Being Nigerian

Being Nigerian

There have been statements that if anyone can survive in Nigeria, such a person can survive anywhere in the world. Perhaps, there are good reasons for saying this.

Nigeria has the largest population in the African continent, and one of the largest in the world. It is also an endowed nation as almost all the states have abundant natural resources. These resources include crude oil, coal, tin, uranium, lead, and so many others. The country has arable land as well which enables her to grow different crops such as yam, cassava, maize, millet, sorghum, tomato, cabbage, carrot, beans, oil palm, rice, etc, as the list is inexhaustive. This makes the country one of the best places to live in, and Africa’s top economy by GDP.

However, the same country has been bedeviled by conflicts, corruption, and abuse of power in recent years. These conflicts range from religious to ethnic conflicts. There are the Farmer – Herdsmen clashes which had left thousands dead, and many communities destroyed. This, the government has blamed on foreign nomads while the people affected claim they are Nigerians. Of course, we do not know who is saying the truth and who is not.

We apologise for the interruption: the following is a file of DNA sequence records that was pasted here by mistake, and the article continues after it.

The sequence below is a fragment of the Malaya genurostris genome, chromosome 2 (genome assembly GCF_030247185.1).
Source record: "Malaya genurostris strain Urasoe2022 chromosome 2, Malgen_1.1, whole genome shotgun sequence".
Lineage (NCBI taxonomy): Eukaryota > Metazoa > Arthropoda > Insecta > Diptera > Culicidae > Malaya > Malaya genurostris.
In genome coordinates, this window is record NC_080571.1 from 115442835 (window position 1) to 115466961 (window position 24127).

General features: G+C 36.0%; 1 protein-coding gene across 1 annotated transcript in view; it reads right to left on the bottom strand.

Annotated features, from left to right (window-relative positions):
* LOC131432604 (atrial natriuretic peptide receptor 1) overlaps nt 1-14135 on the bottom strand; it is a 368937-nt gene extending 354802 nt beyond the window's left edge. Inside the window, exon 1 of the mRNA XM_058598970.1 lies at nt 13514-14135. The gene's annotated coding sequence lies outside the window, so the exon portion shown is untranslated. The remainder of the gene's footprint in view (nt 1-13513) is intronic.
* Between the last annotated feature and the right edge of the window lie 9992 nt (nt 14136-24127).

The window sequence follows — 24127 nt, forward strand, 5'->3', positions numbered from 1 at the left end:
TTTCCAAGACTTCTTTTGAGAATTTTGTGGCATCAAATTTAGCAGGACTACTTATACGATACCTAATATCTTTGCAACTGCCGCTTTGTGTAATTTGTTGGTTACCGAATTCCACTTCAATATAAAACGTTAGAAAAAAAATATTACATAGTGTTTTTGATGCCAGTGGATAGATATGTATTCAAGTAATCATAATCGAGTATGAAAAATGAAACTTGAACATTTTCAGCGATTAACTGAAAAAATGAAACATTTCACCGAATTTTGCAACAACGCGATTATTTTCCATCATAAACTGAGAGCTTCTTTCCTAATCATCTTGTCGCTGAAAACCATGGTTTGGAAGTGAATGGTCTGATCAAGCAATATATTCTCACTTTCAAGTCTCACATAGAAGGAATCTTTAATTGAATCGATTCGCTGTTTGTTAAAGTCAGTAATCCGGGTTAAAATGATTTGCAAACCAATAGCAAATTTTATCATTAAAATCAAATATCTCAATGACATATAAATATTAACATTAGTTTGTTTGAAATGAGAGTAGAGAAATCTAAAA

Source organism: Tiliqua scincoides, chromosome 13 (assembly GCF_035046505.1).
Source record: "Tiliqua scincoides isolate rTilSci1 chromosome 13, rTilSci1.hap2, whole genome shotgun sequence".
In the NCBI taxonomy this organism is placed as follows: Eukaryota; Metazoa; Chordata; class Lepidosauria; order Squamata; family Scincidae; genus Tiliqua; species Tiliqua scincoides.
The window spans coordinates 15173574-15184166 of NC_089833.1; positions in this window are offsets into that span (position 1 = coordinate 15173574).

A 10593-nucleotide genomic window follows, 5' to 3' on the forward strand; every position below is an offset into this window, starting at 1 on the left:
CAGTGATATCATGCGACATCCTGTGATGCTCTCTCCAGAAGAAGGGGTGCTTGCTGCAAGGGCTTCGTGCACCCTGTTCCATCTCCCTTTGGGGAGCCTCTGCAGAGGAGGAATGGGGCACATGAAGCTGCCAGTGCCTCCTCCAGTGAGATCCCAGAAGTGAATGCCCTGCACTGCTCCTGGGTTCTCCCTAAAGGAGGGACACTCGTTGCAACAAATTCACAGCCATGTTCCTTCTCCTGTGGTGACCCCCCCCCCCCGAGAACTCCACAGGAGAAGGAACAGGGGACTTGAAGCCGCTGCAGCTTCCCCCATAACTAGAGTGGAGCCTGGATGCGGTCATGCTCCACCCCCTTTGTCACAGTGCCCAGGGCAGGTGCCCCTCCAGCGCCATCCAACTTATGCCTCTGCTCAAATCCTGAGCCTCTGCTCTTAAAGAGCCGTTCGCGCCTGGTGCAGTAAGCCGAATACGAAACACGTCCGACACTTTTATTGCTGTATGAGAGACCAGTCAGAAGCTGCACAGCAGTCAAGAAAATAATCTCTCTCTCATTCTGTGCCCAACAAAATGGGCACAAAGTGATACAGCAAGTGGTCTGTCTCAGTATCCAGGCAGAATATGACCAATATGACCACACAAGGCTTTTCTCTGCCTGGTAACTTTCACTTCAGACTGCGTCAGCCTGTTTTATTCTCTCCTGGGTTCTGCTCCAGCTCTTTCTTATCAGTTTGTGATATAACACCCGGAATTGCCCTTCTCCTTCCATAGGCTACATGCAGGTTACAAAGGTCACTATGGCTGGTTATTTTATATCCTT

There have been so many accusations against the government in recent years for disregarding court judgments and being insensitive to the plight of the citizens. Of course, we understand that the government cannot be everywhere at the same time. As it is said, ‘uneasy lies the head that wears the crown.’ However, the arrest of some activists by government security agencies even without trial, in recent times, is a strong point the citizens have against the government. Citizens are afraid to speak up against government policies to avoid arrest, making it more difficult for one to be a Nigerian.

The issue of corruption has become an integral part of the system, from the Executive, to the Legislature and Judiciary. Successive governments have come up with policies to tackle corruption, but it has been a herculean task , as its taproot is as old as the country itself. Therefore, it would need the effort of both the government at all levels and citizens to tackle. The country has been labelled as one of the most corrupt countries by international ratings. It is more outrageous because while we blame our leaders in our country for being corrupt, foreigners blame the citizens. It used to be embezzlement of funds and money laundering by political leaders (elected and nominated). 

Now, it is human trafficking, drug trafficking, and internet scams. How about the issue of bias in recruitment into federal jobs or schools? There has been a public outcry , of the government’s special treatment to a particular tribe or region over others in key selections/appointments. The sound of this allegation is getting louder and louder by the day, as there is a trend. Hence, the clamour for certain groups for a restructuring of the entire process in the country, from security to fund allocation, so as to enable every region develop at their own pace, with the resources they have. This is still debated, and would be a determining factor in the future case for the continual existence of Nigeria as a country.